Have the Debt Markets Reached a Tipping Point?
Kamakura Troubled Company Index Declines by 0.29% to 13.01%
NEW YORK, November 4, 2019: With trillions of dollars of global debt due to mature in the next five years, investors should begin preparing for a large wave of defaults, financial research suggests. For the moment, however, the Kamakura Troubled Company Index® remains relatively stable. It ended October at 13.01% a decrease of 0.29% from the prior month. The index reflects the percentage of 40,500 public firms that have a default probability of over 1%. An increase in the index reflects declining credit quality, while a decrease reflects improving credit quality.
At the close of October, the percentage of companies with a default probability between 1% and 5% was 10.27%, a decrease of 0.32% from the prior month. The percentage with a default probability between 5% and 10% was 1.81%, an increase of 0.07%. Those with a default probability between 10% and 20% amounted to 0.71% of the total, a decrease of 0.04%; and those with a default probability of over 20% amounted to 0.22%, the same as the prior month.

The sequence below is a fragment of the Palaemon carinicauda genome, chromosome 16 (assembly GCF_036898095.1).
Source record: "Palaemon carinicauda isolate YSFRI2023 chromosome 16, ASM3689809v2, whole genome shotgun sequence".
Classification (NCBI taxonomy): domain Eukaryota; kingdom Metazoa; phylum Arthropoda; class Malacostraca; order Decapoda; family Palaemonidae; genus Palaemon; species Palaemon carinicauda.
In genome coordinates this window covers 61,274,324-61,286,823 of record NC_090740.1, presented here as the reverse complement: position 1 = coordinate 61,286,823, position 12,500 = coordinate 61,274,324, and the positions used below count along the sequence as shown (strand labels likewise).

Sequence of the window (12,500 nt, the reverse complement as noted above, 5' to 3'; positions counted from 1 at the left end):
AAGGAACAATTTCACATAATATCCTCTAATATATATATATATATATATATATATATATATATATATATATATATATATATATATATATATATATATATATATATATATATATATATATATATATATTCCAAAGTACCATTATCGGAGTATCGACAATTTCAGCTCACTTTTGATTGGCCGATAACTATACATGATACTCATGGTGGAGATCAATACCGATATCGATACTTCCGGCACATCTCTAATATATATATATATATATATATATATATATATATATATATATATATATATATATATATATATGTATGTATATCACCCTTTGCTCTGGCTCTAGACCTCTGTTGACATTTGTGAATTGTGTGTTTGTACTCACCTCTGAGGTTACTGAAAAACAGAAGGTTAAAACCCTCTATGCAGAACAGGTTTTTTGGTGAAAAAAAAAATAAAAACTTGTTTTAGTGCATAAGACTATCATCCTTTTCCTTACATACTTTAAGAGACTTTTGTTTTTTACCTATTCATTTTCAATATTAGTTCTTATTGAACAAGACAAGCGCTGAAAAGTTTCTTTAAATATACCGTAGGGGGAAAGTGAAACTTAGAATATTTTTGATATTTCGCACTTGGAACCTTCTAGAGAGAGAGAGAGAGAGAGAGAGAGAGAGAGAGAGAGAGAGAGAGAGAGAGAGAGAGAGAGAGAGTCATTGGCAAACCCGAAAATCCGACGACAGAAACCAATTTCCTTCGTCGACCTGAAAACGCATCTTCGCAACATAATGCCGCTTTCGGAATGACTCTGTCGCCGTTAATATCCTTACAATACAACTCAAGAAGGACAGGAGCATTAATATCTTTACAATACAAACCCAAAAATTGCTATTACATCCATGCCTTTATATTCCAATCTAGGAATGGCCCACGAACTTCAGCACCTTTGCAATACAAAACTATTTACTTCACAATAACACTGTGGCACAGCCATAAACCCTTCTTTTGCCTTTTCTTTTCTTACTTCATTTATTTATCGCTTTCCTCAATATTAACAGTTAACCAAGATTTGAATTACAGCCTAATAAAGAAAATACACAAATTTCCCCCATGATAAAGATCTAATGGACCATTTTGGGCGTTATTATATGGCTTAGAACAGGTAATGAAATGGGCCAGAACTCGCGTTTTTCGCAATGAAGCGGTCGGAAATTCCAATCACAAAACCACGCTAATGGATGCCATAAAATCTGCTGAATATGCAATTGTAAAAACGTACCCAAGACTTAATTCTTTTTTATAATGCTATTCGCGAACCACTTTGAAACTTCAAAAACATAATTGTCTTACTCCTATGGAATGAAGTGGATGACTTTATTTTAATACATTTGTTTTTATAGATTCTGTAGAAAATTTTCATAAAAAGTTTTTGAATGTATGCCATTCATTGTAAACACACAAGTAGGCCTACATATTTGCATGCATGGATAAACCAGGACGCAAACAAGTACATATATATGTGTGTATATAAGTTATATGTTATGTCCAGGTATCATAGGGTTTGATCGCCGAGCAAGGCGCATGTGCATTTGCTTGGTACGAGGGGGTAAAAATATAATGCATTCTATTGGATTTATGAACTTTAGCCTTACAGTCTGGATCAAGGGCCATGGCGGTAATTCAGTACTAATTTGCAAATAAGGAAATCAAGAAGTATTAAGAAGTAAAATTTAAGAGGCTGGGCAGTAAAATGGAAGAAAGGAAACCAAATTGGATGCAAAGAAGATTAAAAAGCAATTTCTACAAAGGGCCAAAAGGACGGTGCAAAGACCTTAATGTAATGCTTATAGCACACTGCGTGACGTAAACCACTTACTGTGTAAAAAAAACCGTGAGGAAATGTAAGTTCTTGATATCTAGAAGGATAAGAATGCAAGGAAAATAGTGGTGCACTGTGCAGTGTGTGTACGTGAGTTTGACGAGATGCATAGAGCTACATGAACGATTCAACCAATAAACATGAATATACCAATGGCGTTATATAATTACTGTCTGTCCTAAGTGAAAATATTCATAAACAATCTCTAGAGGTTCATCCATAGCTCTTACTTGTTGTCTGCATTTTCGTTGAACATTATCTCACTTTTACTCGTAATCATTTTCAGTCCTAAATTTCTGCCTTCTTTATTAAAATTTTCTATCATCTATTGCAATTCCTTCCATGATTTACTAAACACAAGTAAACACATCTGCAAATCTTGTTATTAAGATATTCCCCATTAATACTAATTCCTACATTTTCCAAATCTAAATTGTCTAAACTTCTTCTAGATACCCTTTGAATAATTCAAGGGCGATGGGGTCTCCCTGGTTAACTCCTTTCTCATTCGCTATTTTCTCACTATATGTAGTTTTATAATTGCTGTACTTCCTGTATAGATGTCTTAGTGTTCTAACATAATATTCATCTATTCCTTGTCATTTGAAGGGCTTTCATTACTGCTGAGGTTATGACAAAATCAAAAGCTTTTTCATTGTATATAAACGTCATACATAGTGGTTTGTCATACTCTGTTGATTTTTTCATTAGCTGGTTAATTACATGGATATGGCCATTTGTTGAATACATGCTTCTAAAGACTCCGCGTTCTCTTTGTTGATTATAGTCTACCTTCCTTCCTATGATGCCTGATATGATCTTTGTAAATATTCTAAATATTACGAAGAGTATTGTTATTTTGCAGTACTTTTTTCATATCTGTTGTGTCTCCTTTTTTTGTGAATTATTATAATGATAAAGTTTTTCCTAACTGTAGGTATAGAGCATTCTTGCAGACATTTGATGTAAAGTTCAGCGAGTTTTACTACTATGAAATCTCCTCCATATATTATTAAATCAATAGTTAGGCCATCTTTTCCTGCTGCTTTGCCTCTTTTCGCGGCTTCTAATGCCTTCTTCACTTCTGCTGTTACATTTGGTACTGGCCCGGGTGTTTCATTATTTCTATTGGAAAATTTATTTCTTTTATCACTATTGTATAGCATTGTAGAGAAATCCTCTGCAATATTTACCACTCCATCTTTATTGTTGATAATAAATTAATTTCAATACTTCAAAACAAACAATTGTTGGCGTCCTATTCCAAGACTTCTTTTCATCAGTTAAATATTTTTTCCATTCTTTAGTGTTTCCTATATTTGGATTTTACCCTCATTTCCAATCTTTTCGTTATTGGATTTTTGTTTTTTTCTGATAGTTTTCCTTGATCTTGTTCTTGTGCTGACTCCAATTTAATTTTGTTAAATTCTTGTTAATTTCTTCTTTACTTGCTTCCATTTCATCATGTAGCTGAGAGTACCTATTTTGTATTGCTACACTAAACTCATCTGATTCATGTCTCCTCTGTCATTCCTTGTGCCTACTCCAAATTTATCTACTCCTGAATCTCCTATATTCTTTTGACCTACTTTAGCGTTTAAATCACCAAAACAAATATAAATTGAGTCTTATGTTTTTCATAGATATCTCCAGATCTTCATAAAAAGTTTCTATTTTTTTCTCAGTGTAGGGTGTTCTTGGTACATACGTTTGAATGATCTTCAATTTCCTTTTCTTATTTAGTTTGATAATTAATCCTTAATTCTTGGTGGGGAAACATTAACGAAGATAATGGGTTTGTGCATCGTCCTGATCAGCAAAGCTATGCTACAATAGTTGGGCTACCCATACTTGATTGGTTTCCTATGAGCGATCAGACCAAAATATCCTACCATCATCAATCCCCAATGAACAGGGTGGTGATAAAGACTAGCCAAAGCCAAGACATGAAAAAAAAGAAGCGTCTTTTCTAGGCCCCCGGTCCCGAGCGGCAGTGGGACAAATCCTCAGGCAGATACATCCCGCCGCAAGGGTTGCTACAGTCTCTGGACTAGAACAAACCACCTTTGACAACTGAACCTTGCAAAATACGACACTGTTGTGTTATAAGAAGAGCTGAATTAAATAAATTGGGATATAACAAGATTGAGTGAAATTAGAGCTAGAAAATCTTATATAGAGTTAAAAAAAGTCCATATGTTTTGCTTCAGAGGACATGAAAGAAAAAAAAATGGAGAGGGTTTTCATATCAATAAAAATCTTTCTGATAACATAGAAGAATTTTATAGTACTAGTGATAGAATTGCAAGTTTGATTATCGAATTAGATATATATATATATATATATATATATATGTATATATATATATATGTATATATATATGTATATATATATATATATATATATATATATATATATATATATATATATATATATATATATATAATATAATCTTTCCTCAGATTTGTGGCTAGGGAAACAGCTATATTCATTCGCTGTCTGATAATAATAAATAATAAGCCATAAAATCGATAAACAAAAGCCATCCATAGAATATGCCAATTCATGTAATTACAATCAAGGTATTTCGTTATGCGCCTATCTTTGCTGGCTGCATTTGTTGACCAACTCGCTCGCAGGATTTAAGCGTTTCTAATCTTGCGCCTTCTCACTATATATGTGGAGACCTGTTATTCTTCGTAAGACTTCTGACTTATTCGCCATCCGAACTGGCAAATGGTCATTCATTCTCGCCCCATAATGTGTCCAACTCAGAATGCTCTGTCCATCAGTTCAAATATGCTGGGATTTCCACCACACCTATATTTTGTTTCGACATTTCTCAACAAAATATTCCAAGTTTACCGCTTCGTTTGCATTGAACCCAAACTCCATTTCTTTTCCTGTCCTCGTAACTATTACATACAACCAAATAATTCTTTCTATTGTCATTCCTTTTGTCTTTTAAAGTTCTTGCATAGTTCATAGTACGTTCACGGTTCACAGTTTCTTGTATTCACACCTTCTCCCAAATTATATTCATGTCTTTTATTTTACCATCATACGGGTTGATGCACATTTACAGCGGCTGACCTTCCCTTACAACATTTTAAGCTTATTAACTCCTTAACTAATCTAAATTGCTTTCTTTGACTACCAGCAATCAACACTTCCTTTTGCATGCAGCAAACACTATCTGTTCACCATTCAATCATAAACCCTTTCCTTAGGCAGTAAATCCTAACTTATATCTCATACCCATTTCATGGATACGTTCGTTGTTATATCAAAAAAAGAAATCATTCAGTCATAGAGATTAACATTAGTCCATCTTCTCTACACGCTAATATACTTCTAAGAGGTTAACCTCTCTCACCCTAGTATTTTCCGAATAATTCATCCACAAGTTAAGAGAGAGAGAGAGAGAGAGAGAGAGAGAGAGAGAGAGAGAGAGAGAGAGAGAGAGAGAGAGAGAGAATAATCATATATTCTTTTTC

The index ranged from 14.93% on October 2 to 12.45% on October 30. Volatility moderated to 2.48%. For the year to date, the index has ranged from 10.11% on April 22 to 16.72% on August 5.
At 13.01%, the Troubled Company Index now sits at the 42nd percentile of historical credit quality as measured since 1990. Among the 10 riskiest-rated firms listed in October, seven are in the U.S., with one each in Spain, Switzerland, and the UK. Ascena Retail Group Inc. (NASDAQ:ASNA) remained the riskiest rated firm, with a one-year KDP of 54.62%, up 4.46% over the previous month. During the month there were three defaults, with two in the U.S. and one in Thailand.
The Kamakura expected cumulative default curve for all rated companies worldwide widened as the one-year expected default rate decreased by 0.12% to 1.19% and the 10-year rate increased by 0.76% to 15.62%.
By Martin Zorn, President and Chief Operating Officer, Kamakura Corporation
The Federal Reserve cut its benchmark interest rate on Wednesday, but Jerome Powell made it clear that only a “material reassessment” of the economic outlook would cause the Fed to consider further cuts. Though the corporate default rate remains benign, real risks are on the horizon.
Analysis by Oxford Economics shows that $4 trillion of debt will be maturing over the next five years. The chart below shows the breakdown between investment grade and speculative debt in that mix.
CORPORATE DEBT MATURITIES